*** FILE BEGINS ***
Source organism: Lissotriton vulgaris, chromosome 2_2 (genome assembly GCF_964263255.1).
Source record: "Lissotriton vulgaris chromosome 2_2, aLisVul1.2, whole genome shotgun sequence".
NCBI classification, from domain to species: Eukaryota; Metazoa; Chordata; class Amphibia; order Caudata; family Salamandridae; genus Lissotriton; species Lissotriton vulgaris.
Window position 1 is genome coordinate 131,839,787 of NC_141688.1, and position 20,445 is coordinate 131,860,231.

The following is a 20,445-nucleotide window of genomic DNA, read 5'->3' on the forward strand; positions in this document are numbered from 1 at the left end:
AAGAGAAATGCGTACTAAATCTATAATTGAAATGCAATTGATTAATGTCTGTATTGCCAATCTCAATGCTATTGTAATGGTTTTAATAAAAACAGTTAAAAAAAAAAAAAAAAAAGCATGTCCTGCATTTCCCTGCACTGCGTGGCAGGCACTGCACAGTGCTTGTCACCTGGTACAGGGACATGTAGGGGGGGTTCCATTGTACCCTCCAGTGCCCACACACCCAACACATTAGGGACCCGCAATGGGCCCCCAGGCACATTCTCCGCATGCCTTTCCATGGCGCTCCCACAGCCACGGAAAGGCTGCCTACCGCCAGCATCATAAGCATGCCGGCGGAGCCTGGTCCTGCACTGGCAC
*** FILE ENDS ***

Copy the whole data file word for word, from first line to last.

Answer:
Source organism: Lissotriton vulgaris, chromosome 2_2 (genome assembly GCF_964263255.1).
Source record: "Lissotriton vulgaris chromosome 2_2, aLisVul1.2, whole genome shotgun sequence".
NCBI classification, from domain to species: Eukaryota; Metazoa; Chordata; class Amphibia; order Caudata; family Salamandridae; genus Lissotriton; species Lissotriton vulgaris.
Window position 1 is genome coordinate 131,839,787 of NC_141688.1, and position 20,445 is coordinate 131,860,231.

The following is a 20,445-nucleotide window of genomic DNA, read 5'->3' on the forward strand; positions in this document are numbered from 1 at the left end:
AAGAGAAATGCGTACTAAATCTATAATTGAAATGCAATTGATTAATGTCTGTATTGCCAATCTCAATGCTATTGTAATGGTTTTAATAAAAACAGTTAAAAAAAAAAAAAAAAAAGCATGTCCTGCATTTCCCTGCACTGCGTGGCAGGCACTGCACAGTGCTTGTCACCTGGTACAGGGACATGTAGGGGGGGTTCCATTGTACCCTCCAGTGCCCACACACCCAACACATTAGGGACCCGCAATGGGCCCCCAGGCACATTCTCCGCATGCCTTTCCATGGCGCTCCCACAGCCACGGAAAGGCTGCCTACCGCCAGCATCATAAGCATGCCGGCGGAGCCTGGTCCTGCACTGGCAC